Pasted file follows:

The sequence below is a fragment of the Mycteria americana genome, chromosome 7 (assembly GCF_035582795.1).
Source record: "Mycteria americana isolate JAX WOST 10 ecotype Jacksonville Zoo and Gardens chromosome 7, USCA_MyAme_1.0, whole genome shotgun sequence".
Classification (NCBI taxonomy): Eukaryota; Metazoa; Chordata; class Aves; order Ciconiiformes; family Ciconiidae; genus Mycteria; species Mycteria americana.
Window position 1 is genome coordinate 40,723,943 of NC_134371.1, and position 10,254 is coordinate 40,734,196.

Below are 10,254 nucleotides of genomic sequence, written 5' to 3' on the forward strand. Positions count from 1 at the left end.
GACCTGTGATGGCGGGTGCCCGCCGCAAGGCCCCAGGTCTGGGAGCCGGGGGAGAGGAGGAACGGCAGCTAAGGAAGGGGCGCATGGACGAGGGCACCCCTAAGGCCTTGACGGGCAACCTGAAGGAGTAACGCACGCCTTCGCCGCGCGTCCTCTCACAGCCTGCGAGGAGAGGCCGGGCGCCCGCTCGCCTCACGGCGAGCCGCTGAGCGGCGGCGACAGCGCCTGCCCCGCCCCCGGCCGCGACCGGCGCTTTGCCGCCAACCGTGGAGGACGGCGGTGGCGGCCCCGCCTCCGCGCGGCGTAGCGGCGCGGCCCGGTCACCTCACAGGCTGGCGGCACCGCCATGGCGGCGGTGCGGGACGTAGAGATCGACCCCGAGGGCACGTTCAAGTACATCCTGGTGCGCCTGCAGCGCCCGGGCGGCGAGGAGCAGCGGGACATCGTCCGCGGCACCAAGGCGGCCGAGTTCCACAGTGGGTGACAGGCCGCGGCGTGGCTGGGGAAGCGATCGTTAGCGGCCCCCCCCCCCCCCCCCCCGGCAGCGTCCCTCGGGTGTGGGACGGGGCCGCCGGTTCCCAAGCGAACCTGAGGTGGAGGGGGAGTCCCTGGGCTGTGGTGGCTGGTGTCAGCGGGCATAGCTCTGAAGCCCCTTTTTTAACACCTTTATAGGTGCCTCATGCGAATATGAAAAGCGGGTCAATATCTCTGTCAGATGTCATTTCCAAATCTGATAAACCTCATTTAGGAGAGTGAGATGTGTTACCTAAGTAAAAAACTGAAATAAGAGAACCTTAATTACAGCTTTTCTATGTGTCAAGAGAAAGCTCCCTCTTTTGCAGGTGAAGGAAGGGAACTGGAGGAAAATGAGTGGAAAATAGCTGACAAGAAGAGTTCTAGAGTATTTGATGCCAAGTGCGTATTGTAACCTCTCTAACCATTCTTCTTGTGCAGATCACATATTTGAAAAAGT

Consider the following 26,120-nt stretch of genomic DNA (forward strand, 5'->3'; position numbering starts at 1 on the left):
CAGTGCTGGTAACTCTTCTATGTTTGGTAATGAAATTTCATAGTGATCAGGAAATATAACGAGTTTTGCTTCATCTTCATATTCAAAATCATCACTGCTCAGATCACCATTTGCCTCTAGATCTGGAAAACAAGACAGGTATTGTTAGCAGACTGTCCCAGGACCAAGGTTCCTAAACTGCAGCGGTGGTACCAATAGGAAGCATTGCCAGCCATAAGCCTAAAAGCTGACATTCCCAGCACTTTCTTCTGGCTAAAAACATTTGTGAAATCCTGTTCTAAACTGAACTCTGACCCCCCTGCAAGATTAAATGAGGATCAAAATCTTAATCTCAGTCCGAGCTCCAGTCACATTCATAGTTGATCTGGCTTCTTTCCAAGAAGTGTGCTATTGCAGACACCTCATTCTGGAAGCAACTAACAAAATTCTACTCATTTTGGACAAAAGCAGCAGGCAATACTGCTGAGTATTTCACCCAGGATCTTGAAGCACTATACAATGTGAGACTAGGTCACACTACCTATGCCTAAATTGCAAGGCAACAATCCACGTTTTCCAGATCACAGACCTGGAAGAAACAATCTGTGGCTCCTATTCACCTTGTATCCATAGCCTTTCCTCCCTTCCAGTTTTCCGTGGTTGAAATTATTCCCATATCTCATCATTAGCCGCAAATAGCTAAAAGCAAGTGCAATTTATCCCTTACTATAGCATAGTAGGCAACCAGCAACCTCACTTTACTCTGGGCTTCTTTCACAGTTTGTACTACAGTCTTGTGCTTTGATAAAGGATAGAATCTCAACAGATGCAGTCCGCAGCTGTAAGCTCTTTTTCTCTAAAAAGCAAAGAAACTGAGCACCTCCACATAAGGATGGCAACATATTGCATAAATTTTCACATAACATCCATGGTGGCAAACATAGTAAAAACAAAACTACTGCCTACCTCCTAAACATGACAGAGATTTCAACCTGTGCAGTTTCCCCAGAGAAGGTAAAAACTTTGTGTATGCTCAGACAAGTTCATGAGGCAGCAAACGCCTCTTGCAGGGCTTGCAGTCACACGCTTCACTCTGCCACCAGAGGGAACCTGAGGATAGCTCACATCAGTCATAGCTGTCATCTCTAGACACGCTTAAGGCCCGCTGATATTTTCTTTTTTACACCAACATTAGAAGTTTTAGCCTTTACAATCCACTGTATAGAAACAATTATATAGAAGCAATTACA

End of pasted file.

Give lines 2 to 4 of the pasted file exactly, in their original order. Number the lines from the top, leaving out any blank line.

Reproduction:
Source record: "Mycteria americana isolate JAX WOST 10 ecotype Jacksonville Zoo and Gardens chromosome 7, USCA_MyAme_1.0, whole genome shotgun sequence".
Classification (NCBI taxonomy): Eukaryota; Metazoa; Chordata; class Aves; order Ciconiiformes; family Ciconiidae; genus Mycteria; species Mycteria americana.
Window position 1 is genome coordinate 40,723,943 of NC_134371.1, and position 10,254 is coordinate 40,734,196.